Moon Area Board Goes Paperless
Thursday, December 03, 2009
By Brian David
The Moon Area school board is going paperless -- for board meetings, anyway.
The school board Nov. 23 approved subscribing to the Web-based service BoardDocs LT, which will create agendas and board packets, record votes, automate the creation of minutes and store board records, for $2,700 per year and a $1,000 setup and training fee.
"I've been here since January, and already I have two file drawers full of board documents," district technology director Chris Hatty said.
Mr. Hatty said he researched several paperless meeting software packages before choosing BoardDocs. He said he liked it because it is cheap and relatively simple, while offering strong search functions and storage capacity.
"Most of the systems add complex computerized-meeting systems," he said. "This is really just a paperless agenda."
Moon Area joins several other districts, such as Chartiers Valley and South Fayette, in going paperless. Chartiers Valley implemented the BoardDocs service in October 2008.
Mr. Hatty said Moon Area's system most likely would pay for itself partly by saving paper but more by saving the time of the clerical staffers who print and assemble the materials distributed to school board members.
Board members' concerns focused on privacy and security.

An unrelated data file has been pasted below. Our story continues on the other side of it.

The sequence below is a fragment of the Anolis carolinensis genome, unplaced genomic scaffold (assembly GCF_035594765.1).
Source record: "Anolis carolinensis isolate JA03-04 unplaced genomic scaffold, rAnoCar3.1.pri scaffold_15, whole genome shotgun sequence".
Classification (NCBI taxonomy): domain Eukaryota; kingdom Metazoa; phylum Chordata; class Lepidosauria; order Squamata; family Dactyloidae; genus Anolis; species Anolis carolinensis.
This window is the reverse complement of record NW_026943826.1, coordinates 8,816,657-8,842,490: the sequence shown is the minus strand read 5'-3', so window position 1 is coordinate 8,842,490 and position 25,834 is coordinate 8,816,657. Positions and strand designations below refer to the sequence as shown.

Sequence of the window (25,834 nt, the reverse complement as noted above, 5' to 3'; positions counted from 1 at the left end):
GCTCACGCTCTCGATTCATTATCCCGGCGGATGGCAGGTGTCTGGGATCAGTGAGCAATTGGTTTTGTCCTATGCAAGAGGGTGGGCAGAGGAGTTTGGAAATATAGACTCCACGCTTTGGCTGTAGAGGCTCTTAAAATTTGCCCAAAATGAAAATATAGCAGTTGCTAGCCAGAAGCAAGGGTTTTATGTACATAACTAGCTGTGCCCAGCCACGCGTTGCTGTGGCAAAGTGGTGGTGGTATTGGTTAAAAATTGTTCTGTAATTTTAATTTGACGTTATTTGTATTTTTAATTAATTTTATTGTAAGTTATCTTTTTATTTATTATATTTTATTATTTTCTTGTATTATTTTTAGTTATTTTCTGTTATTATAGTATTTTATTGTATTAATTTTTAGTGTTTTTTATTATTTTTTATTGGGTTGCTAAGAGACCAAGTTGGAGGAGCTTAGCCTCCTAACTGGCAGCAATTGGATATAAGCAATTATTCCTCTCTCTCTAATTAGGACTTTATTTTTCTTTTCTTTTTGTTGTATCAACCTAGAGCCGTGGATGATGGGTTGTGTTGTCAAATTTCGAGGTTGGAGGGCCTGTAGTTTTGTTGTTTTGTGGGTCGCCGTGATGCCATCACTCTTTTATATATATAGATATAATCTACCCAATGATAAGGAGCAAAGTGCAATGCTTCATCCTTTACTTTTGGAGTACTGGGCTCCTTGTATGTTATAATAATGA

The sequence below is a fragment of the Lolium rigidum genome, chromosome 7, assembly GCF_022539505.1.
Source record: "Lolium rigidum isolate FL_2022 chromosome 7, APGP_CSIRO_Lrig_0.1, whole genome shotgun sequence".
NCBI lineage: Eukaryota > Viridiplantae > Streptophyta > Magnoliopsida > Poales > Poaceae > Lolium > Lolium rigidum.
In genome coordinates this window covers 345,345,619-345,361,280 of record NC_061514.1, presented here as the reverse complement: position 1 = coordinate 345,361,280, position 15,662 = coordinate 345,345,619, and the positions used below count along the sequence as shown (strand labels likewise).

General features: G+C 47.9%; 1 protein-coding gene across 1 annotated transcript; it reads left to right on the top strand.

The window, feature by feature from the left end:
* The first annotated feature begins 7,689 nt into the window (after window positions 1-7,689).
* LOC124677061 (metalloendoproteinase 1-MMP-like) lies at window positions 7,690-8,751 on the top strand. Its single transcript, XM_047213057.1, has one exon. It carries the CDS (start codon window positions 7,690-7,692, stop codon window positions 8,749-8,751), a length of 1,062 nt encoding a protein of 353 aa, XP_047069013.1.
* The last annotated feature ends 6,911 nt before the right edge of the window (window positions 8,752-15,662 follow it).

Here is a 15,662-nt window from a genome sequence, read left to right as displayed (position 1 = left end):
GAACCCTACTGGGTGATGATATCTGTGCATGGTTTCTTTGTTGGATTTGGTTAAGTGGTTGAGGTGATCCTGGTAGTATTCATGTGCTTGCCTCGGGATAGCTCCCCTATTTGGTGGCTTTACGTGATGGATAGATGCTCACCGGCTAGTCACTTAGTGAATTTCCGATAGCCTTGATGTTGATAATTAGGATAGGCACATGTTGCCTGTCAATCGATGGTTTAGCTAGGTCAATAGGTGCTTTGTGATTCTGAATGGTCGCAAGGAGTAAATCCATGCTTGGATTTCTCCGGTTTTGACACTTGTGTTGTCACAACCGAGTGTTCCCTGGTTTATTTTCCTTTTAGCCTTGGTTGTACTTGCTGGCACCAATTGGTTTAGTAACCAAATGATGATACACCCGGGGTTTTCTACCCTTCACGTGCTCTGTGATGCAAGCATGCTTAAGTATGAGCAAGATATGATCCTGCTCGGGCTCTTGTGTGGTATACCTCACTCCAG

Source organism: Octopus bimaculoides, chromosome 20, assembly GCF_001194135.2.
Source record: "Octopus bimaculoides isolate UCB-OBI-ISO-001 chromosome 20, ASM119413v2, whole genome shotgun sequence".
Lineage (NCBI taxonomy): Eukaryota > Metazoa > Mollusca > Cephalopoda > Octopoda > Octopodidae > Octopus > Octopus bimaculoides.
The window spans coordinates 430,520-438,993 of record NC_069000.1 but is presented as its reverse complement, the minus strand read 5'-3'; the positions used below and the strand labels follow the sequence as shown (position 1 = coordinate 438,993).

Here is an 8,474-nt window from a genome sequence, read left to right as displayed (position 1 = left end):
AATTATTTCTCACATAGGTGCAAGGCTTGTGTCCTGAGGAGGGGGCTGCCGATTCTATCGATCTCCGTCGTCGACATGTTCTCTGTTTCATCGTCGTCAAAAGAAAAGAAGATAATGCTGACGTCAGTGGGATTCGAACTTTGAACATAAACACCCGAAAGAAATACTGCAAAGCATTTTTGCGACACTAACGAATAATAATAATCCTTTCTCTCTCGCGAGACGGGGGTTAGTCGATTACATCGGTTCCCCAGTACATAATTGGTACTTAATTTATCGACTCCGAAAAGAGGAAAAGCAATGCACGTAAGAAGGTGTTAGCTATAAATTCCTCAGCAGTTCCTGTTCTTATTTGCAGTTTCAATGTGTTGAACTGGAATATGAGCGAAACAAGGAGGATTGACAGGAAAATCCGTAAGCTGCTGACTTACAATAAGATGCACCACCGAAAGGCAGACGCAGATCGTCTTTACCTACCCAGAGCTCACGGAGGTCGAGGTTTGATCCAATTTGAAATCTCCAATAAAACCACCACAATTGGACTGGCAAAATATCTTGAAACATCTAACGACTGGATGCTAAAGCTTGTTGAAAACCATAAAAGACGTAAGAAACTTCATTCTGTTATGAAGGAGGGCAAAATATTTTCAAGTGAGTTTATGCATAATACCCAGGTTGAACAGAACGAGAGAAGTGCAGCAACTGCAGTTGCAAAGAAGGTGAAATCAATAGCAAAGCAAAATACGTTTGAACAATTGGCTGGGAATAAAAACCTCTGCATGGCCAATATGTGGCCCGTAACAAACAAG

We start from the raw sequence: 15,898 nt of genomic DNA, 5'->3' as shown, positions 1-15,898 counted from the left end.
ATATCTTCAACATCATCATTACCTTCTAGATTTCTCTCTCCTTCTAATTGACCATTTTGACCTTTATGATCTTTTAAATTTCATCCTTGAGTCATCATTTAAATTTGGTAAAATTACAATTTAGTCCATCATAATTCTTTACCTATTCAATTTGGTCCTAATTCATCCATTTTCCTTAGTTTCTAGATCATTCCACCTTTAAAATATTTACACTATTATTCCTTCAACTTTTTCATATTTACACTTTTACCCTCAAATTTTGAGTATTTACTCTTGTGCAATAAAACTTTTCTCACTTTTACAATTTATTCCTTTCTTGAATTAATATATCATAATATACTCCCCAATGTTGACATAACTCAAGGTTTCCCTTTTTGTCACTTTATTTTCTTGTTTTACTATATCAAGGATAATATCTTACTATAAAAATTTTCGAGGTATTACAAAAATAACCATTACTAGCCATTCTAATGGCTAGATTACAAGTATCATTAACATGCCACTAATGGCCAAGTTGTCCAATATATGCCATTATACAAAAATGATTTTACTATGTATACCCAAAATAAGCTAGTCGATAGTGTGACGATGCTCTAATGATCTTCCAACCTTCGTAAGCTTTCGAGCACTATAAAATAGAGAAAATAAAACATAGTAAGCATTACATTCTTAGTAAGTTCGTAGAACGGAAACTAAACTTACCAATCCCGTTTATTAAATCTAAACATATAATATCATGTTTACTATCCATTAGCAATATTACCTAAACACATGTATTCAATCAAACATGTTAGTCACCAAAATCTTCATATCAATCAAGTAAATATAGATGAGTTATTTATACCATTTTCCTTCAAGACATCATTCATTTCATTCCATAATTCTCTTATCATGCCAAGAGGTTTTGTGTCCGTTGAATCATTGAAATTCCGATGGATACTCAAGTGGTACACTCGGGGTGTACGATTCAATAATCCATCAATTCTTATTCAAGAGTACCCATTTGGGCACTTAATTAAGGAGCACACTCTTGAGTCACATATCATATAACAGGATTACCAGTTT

"What if someone's password is compromised?" board member Nick Pollack asked.
Mr. Hatty said he would look into additional security options, such as matching passwords to specific computers, so passwords would work only on the machines used by board members.
He also said that while the agenda and most of the packet material would be online for public access, other documents in the packet could be kept private, for board members only.
Mr. Hatty also noted that the system's search function would let board members look at the policies of any other school district using it, a helpful tool when creating and updating school standards.
He also said the middle school could provide a cart of laptops for board members to use for meetings until computers can be obtained.
Paperless school board meetings originated about a decade ago.
In the North Hills School District, former superintendent John Esaias said he was inspired in 2002 to change his board's reliance on paper by an article in Electronic School's online magazine about the Katy Independent School District in Texas, one of the first, in the fall of 1999, to use electronic agendas.
With more than 32,000 students, the Katy district in suburban Houston was motivated by a desire to improve communications among the superintendent, school board and administrators at its 29 campuses.
Brian David can be reached at email@example.com or 412-722-0086.